Work/Life balance is important to me, so it isn’t often you’ll find me writing on the weekend. But today I need to.
If you have been in leadership of any kind for a while, you know that hard decisions just come with the territory. Sometimes it means parting ways with employees for performance-based reasons. Sometimes it means discontinuing a product because it is either redundant and/or has run its course. Sometimes financially based decisions are made such that investment in a product/portfolio dwindles and eventually ceases all together. And with this latter scenario, sometimes it means laying people off.
Not too long ago, I posted about a friend who had been experiencing what could only be characterized as a “wilderness moment” in his career … a time of self-doubt, a time of questioning his abilities, a time of wondering if his decisions could have been different. I had worked with this talented product manager in multiple companies. His was one of the products caught up in the example of investment reductions above, and I subsequently had to lay him off. We both saw it coming, but that didn’t make it any easier. A few months later, more investment reductions to the point that my entire portfolio was impacted, and I ended up leaving the company too.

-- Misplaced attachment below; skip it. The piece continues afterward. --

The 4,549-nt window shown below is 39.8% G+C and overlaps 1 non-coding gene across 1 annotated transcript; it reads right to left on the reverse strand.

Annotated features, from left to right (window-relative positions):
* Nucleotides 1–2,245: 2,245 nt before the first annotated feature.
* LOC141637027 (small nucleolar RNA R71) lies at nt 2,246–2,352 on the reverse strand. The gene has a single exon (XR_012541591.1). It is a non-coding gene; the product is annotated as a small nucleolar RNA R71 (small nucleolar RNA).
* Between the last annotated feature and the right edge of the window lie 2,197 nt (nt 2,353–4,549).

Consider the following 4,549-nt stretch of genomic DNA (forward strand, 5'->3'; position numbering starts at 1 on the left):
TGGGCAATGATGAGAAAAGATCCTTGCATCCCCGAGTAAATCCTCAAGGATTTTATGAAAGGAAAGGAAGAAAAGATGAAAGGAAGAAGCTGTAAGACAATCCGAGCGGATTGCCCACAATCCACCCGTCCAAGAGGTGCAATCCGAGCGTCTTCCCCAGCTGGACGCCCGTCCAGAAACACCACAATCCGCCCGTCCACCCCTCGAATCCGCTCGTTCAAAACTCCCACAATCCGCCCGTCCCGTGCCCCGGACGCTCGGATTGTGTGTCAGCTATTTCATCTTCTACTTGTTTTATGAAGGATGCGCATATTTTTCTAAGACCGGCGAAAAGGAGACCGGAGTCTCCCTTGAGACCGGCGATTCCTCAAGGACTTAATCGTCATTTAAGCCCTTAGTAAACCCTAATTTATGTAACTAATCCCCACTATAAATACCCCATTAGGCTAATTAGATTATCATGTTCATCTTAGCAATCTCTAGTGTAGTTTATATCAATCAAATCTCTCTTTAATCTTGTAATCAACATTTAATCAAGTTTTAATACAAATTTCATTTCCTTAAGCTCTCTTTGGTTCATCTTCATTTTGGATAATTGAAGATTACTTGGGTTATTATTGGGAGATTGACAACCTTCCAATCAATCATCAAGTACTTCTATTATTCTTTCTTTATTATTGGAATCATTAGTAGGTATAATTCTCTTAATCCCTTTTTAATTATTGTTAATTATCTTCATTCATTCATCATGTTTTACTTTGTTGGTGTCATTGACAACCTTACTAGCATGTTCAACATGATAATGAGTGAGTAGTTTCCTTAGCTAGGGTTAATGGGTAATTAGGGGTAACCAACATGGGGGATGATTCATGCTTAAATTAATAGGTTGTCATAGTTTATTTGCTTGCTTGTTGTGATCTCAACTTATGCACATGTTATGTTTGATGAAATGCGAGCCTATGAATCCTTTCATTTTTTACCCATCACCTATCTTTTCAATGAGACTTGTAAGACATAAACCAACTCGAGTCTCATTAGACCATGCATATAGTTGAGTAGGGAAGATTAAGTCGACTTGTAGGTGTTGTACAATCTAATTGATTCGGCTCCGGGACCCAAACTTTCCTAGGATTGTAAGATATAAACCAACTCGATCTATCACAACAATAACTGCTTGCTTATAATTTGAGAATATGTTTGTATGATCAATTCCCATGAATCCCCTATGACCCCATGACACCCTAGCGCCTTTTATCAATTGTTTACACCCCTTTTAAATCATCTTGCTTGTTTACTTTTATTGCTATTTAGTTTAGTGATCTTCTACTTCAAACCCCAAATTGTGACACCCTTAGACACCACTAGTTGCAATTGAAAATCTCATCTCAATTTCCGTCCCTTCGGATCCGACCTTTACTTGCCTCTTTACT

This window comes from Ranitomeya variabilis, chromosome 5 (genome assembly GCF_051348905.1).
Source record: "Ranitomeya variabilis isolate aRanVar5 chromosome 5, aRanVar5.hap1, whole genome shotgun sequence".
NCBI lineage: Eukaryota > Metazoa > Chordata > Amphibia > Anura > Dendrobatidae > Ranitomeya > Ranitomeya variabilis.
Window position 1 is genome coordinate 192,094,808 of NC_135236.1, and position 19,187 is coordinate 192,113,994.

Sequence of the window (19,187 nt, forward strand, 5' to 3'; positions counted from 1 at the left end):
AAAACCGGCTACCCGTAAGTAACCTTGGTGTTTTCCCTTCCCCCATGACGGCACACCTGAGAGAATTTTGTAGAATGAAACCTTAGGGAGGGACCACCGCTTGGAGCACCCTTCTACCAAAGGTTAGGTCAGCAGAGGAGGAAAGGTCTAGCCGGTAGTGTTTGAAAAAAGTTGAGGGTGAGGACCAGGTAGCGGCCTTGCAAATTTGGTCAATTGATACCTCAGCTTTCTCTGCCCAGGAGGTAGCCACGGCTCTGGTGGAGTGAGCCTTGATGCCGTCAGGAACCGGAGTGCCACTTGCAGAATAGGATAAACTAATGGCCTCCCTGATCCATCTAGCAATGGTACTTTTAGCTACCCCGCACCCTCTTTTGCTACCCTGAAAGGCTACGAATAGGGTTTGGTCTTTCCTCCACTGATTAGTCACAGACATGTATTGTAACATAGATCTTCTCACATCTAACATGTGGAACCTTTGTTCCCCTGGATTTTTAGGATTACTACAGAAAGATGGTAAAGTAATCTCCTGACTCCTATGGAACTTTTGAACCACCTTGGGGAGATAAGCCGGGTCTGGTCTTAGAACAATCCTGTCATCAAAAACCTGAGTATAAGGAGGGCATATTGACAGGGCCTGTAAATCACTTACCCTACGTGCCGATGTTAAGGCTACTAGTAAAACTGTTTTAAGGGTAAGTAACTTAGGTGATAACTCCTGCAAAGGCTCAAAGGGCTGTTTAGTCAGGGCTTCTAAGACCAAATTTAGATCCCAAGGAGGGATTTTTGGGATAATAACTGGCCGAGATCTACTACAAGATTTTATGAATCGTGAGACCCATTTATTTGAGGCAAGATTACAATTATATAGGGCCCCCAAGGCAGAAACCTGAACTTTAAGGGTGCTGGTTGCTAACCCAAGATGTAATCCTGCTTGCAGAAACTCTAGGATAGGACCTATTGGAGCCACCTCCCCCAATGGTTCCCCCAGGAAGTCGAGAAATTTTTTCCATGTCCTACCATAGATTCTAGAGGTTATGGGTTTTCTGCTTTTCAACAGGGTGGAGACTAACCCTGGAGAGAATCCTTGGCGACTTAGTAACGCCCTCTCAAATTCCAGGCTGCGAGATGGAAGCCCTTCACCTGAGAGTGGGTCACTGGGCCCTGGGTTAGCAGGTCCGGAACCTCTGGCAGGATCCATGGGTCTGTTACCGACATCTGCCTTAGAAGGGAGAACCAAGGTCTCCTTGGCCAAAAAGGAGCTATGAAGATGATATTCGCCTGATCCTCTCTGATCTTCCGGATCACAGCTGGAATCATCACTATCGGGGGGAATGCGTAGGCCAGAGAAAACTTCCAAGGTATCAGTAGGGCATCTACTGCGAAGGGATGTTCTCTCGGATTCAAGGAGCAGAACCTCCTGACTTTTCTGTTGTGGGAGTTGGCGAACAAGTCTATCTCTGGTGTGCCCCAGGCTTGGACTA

Not coincidentally, I wrote about how life is full of storms not too long after that. I commented that while we cannot always control our circumstances, we can control how we respond. I made the point that depending on the approach you take in dealing with the storms, the outcomes can be very different. But generally you can emerge from them stronger on the other side.
I am on the other side of those storms now, and since it had been a while since I had reached out to my friend, I decided to call him this past Thursday to see how his storms were faring. While I know that it was a business decision that led to his layoff, and I know I’m ultimately not responsible for his reactions to those circumstances, as a leader there is always that pang of doubt.
I left him a message letting him know I was thinking about him. Today I learned he had taken his life. Even though I know I’m not to blame … I HATE this part of being a leader!